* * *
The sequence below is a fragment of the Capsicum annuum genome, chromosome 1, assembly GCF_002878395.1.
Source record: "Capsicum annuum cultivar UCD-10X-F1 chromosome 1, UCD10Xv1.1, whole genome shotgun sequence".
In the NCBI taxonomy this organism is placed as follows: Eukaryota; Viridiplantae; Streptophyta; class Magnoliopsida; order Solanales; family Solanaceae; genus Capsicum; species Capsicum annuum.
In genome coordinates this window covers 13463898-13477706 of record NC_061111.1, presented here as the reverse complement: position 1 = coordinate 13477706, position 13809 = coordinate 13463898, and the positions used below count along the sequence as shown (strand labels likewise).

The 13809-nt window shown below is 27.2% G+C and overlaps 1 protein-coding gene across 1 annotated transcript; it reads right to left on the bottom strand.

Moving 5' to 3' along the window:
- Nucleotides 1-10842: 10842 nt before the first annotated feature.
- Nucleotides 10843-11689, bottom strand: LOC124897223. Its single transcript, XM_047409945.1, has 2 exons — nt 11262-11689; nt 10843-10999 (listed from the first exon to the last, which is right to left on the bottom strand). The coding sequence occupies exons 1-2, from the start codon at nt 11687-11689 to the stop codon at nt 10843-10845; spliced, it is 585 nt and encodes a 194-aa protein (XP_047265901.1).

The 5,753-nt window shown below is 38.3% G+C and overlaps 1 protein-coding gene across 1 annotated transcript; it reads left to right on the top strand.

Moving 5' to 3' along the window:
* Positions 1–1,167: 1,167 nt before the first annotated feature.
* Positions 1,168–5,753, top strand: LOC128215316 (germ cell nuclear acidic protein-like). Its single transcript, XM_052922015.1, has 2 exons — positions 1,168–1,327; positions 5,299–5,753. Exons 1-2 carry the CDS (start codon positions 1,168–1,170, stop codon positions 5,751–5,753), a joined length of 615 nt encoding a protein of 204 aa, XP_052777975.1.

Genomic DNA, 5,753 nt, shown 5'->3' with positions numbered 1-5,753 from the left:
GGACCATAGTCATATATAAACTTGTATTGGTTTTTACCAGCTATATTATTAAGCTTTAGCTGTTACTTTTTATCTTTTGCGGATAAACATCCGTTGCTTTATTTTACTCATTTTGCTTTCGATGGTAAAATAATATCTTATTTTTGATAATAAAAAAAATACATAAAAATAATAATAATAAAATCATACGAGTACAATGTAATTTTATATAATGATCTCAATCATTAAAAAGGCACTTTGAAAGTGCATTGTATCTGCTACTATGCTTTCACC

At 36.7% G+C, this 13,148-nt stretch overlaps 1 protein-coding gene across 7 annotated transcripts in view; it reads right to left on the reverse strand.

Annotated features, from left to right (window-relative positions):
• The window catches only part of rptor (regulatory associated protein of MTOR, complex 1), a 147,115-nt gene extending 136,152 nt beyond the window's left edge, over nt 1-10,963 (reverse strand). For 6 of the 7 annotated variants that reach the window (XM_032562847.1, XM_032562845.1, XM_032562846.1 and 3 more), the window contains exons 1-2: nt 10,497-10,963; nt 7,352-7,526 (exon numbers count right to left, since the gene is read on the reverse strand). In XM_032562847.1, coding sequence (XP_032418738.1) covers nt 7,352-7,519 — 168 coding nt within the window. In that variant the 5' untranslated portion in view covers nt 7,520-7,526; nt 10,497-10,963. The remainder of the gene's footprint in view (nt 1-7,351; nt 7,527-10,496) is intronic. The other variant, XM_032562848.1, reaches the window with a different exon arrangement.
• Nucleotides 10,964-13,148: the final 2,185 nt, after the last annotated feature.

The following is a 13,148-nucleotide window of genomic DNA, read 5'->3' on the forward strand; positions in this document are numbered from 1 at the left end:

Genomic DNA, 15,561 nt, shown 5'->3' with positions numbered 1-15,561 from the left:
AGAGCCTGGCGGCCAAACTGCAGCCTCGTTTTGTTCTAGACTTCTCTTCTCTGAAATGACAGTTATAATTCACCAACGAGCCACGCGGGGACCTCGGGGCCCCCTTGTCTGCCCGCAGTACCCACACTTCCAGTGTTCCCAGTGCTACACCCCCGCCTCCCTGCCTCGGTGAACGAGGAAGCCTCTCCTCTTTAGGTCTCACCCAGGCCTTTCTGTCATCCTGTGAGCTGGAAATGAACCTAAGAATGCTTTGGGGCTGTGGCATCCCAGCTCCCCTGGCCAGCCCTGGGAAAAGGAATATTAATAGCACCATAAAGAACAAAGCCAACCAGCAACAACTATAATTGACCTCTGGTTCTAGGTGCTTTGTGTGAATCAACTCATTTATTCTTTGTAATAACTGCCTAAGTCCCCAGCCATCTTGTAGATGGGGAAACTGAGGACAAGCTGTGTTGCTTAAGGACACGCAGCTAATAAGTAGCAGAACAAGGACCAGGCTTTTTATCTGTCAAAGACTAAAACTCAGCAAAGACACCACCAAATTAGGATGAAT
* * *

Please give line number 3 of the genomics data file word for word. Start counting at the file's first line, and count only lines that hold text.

In the NCBI taxonomy this organism is placed as follows: Eukaryota; Viridiplantae; Streptophyta; class Magnoliopsida; order Solanales; family Solanaceae; genus Capsicum; species Capsicum annuum.